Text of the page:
After a 3 1/2 hour public hearing and a short recess, Binghamton (NY) City Council last night convened in regular session to vote on several matters, including Local Law 11-7, a law “to effect a prohibition of natural gas and petroleum exploration and extraction activities, underground storage of natural gas, and disposal of natural gas or petroleum extraction, exploration and production wastes.” City Council members voted 6-1 in favor of the two-year ban on fracking, joining other cities around the state like Buffalo and Syracuse that have done the same.
A vote like this must be viewed in context. The Binghamton City Council has seven members, all of whom are Democrats. Just a little over a month ago in the fall election, all seven seats were up for election. Three of those seats were won by Republicans who will join City Council on January 1, 2012. Additionally, two of the sitting Democrat council members did not run for re-election and will be replaced by new Democrats. Bottom line, five of the seven Council members in 2012 will be new—four Democrats and three Republicans. This was legislation passed by a very lame-duck group of officials with an agenda.
Those who spoke out against the ban (see this MDN story) accused City Council of making a political statement—there is no reason for the ban, it serves no practical purpose. New York State does not yet allow high-volume horizontal hydraulic fracturing, and it looks increasingly like it may not come to the state even in 2012. Detractors of the proposed ban pointed out that even if fracking were to be allowed today, the new drilling laws proposed by the State Department of Environmental Conservation would make drilling inside Binghamton city limits illegal due to the many regulations about distances from water supplies and other rules that would make it impossible to drill beneath the city.
So why the ban, and why now? It was a political statement, pure and simple, according to many who attended the public hearing and vote. One Council member, Martin Gerchman, stated there has not been enough time to consider such wide-ranging legislation and that with a coming change in the makeup of the Council, the measure should be held over until next year to give the new Council a change to vote on it. He made a motion to “hold over” the ban, but with no seconds, his motion failed. After several other Council members rose to deliver their defense of the coming vote and why they would support it, Gerchman addressed the Council a second time, and what he said next was explosive (although you won’t read about it in local media).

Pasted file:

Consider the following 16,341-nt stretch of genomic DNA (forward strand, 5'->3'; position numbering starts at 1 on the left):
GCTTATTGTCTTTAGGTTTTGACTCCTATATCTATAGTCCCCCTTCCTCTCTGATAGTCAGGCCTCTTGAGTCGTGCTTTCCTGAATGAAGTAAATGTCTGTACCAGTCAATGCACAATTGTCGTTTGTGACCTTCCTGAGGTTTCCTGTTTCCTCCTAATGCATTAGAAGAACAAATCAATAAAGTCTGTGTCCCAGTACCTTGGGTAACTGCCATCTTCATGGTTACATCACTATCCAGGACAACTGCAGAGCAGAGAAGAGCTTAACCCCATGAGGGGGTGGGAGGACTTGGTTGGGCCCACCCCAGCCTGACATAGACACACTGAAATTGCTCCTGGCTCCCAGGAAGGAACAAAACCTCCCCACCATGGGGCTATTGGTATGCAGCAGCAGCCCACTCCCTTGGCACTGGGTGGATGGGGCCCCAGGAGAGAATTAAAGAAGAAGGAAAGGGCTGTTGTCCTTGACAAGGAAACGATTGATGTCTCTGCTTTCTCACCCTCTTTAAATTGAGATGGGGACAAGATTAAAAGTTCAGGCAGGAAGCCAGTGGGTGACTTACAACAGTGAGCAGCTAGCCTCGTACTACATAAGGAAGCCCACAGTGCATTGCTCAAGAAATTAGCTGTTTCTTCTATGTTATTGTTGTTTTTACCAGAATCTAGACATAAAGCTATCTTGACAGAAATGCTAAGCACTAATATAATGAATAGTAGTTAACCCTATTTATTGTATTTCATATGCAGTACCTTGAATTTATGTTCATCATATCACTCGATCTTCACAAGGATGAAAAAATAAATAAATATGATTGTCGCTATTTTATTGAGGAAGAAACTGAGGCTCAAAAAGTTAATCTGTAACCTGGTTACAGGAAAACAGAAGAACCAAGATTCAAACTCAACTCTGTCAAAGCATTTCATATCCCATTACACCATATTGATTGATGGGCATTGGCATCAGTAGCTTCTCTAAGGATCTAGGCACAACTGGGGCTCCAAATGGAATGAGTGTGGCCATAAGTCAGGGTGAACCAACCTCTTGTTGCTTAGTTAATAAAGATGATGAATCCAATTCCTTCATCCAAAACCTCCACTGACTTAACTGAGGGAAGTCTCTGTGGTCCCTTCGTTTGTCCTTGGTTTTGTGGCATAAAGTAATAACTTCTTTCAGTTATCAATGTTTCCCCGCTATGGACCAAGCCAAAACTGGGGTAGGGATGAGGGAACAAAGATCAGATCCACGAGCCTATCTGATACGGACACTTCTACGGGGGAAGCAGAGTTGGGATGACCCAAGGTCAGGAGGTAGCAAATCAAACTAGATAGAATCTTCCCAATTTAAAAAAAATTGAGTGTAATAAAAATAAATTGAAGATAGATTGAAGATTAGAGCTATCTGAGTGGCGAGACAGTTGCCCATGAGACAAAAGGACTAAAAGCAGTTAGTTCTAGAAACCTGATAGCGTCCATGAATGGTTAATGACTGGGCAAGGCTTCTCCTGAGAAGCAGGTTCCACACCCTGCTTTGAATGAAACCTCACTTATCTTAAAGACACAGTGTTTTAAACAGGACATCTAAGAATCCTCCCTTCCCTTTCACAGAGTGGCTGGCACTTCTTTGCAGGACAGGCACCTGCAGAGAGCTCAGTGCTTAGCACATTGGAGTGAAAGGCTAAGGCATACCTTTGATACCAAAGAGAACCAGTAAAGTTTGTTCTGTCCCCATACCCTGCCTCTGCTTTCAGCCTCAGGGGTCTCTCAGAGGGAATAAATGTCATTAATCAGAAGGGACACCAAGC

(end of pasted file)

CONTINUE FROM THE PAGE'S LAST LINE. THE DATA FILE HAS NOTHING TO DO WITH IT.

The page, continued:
Councilman Gerchman said several other Council members had told him their aim was not a “temporary ban” for the next two years, but to get fracking permanently banned. That is their true motivation. He also said one of the Council members present had told him privately, “It doesn’t really matter what most residents think. If you have ‘right’ on your side, you should vote to ban it.” Gerchman did not identify which Council member had said that to him, although he frequently glanced in the direction of Councilman Sean Massey as he spoke. Massey is one of the Democrats defeated by a Republican in the last election and someone who will exit City Council in another week.
Gerchman’s allegation illustrates the breathtaking arrogance of some elected officials. Gerchman was saying, in essence, that City Council and Mayor Matt Ryan believe they know better than their constituents—that they realize a majority of Binghamton residents are against such a ban—but that in a twisted sense of “morality” it’s OK for them to govern against the will of the citizens they were elected to represent.
Gerchman ended his second address to the chamber by saying that this law tells an entire industry, “We don’t want you here.” Before sitting down and the final vote, he angrily said, “I’m very disappointed in this Council.”
There was no doubt about the outcome of the vote. The sad fact is that the 3 1/2 hour public hearing was an empty gesture. Council members had already made up their minds before entering the chamber how they would vote at the end of the evening. The entire evening was an elaborate dog and pony show.
So where does it go from here? No doubt the new Binghamton City Council that will convene in early January will at least try to overturn the legislation. It’s not a foregone conclusion that they will be successful. City Council will need a majority to overturn it, and then a majority to override a veto by Mayor Matt Ryan, a veto which he would certainly cast. MDN will let you know how it turns out in the coming weeks.